David Orr, chief executive of the National Housing Federation, said: “The shortfall of homes can’t be met overnight – instead, we need an urgent effort from the government to meet this need, before it publishes its social housing green paper in the summer.

“The green paper will set out the government’s approach to tackling a number of key issues, like stigma of social housing tenants.

“However, it is clear that many of these stem from a chronic underinvestment in affordable housing.”

Terrie Alafat, chief executive of the Chartered Institute of Housing, added: “This report once again highlights the chronic housing shortage we face in the UK and it is clear that only a bold and ambitious plan to solve the housing crisis will prevent a decent, genuinely affordable home being out of reach for our children and their children.

“What the report also shows is that this isn’t just a numbers game and we have to make sure we build the right homes, in the right places and that people can afford them. For most people social rented housing is the only truly affordable option and the government must support the building of many more of these crucial homes.”

Source: Your Money

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Number of new homes being registered ‘still close to highest levels in a decade’

The number of new homes being registered has reached its second highest levels in a decade over the last year, despite the freezing weather disrupting activity, according to an industry body.

Some 154,698 new homes were registered to be built in the 2017/18 financial year – a figure which was down by 2% compared with 2016/17 but still the second strongest year seen in the past decade – according to the National House Building Council (NHBC).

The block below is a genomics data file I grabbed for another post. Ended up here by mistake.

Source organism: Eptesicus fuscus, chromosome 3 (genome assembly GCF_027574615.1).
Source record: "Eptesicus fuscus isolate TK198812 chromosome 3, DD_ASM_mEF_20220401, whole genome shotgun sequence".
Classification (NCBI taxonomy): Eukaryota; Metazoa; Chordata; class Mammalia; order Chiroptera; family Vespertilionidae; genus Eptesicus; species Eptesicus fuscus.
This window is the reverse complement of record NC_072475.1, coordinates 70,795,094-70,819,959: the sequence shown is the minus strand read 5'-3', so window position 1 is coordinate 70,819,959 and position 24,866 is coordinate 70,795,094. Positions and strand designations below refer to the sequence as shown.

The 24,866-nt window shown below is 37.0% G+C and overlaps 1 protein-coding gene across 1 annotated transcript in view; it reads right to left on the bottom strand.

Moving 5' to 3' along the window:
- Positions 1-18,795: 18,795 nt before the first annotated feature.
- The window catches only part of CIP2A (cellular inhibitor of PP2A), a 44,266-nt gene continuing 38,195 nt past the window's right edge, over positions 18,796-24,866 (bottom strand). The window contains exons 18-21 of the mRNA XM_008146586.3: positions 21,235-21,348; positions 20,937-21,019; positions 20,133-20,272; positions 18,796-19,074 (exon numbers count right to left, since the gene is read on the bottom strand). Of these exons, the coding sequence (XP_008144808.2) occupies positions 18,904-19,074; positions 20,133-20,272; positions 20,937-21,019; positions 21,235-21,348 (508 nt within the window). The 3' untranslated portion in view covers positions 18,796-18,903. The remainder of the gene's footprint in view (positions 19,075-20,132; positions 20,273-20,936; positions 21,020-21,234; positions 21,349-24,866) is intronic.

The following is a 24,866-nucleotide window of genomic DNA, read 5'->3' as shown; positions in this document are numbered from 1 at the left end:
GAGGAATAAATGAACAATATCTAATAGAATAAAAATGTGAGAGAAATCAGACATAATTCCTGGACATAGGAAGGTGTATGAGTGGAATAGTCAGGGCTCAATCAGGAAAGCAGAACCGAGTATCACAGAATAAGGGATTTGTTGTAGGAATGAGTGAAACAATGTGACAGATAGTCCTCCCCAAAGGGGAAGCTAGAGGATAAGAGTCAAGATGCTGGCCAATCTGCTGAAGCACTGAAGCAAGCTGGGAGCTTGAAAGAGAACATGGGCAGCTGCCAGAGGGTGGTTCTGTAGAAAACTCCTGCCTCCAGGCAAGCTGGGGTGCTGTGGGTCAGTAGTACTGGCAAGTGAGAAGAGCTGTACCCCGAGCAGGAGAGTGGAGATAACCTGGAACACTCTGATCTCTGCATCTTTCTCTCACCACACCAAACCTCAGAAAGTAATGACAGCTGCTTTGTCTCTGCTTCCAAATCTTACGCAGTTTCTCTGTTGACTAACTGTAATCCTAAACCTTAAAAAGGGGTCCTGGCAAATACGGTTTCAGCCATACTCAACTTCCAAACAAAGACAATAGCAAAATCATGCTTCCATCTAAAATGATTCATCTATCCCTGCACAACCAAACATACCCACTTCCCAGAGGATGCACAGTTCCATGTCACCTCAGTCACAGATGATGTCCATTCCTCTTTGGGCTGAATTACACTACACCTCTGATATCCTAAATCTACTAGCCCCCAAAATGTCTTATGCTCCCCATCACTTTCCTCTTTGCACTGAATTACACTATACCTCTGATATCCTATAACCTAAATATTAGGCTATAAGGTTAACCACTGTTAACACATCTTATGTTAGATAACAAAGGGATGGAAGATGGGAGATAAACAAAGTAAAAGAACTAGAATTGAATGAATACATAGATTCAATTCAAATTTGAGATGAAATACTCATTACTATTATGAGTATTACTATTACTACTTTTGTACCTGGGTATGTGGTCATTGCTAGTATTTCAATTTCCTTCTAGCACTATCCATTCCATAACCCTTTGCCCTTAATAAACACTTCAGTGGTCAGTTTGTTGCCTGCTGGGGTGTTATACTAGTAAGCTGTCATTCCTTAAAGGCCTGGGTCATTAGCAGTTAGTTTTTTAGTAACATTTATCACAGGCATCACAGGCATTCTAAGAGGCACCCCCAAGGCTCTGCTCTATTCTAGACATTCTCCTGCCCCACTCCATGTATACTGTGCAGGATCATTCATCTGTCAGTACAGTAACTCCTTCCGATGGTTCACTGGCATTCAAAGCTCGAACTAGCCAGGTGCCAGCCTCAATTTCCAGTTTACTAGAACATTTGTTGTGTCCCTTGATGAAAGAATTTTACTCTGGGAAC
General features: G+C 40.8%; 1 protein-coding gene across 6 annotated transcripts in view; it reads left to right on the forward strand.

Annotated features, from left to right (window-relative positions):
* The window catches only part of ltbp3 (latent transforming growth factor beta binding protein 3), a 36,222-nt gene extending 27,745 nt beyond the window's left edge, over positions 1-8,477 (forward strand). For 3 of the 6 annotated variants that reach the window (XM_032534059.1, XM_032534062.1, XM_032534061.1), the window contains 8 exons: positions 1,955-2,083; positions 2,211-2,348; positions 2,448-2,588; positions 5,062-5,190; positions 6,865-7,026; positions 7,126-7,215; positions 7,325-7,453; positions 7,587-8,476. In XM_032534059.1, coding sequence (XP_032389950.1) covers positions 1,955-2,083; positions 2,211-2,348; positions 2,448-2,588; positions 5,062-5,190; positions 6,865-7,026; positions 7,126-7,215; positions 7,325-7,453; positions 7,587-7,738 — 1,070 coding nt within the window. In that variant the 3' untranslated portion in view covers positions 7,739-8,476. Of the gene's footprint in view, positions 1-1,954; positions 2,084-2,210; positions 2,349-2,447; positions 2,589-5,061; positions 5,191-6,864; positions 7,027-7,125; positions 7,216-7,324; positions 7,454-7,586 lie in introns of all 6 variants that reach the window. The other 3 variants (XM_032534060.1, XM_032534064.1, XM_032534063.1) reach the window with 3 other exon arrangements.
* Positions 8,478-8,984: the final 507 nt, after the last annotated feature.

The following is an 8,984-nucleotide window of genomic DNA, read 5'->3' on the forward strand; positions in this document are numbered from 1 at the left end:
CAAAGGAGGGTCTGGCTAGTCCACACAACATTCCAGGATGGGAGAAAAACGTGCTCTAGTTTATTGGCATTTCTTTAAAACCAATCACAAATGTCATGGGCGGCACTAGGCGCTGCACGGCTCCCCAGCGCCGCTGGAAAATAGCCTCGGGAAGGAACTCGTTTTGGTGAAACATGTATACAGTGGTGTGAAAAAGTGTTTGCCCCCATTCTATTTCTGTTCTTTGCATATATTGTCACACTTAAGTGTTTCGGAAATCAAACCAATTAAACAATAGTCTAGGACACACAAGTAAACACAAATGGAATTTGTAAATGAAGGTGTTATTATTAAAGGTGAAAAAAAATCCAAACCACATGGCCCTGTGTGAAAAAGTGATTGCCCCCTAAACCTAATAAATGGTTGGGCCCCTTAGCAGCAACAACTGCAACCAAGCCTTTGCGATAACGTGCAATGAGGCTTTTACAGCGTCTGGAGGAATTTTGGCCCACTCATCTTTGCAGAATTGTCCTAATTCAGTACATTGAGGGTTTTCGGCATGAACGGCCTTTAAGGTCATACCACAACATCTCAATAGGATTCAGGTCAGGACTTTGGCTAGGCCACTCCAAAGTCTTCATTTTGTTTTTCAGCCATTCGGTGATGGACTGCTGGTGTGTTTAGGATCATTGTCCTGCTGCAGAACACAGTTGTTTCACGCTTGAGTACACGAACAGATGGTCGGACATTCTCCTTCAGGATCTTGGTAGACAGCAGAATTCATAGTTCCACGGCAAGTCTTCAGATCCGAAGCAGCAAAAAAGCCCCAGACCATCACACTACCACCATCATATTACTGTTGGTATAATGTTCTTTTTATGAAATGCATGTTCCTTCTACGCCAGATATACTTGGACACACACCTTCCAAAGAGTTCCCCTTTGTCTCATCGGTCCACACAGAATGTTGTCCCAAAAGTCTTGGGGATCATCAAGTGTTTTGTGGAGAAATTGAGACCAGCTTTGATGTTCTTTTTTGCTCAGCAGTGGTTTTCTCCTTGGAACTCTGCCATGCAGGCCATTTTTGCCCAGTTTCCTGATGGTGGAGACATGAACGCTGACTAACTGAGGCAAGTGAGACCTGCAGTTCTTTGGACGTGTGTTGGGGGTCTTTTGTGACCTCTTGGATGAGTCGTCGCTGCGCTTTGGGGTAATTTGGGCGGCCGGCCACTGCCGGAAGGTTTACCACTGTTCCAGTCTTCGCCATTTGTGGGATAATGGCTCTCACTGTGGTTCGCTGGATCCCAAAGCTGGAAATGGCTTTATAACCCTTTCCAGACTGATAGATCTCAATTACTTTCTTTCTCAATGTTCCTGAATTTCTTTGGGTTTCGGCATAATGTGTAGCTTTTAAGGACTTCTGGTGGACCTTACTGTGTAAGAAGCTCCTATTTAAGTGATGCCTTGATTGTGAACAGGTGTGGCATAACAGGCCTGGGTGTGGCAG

More than half of new homes registered in 2017/18 were detached or semi-detached homes and less than a quarter (24%) were flats.

Just 2,579 or 2% were bungalows – compared with 28,831 new bungalows registered in 1986/87.

Last financial year saw 116,451 new homes registered in the private sector and 38,247 homes registered in the affordable sector.

Half of the UK’s nations and regions saw a growth in registrations compared with the previous year, including a 21% jump in the North West of England, a 12% increase in the East Midlands and an 11% uplift in Wales.

By contrast, in London, the number of new build registrations plunged by 23%.

The NHBC’s registration figures are taken from builders who are responsible for around 80% of homes constructed in the UK.

Builders are required to register a house with the NHBC, a warranty and insurance provider, before starting work, which means its figures represent homes to be built in the months ahead.

Neil Jefferson, chief operating officer at the NHBC, told the Press Association: “Looking forward, there remains continued positivity.”

He said that despite last year’s registrations dip in London: “We are seeing quite a lot of activity in the affordable and sub-£600,000 bracket.”

The new figures also revealed a slower start to 2018, with 36,637 new homes registered in the first three months of the year, a 14% decrease compared with the same period last year.

The NHBC said the fall can in part be attributed to the exceptionally bad weather during the start of the year, which severely affected progress on building sites across the country.

It said there have been anecdotal reports from some house builders that up to 30 days were lost on site in the first quarter of the year as a direct result of the freezing conditions.

Other contributory factors include shortages in skills across the house-building industry, caution around Brexit and short-term market fluctuations, the NHBC said.

NHBC chief executive Steve Wood said: “New home registration figures for the last financial year have reached the second highest level in a decade, despite a challenging start to 2018, with freezing weather conditions affecting building sites up and down the country.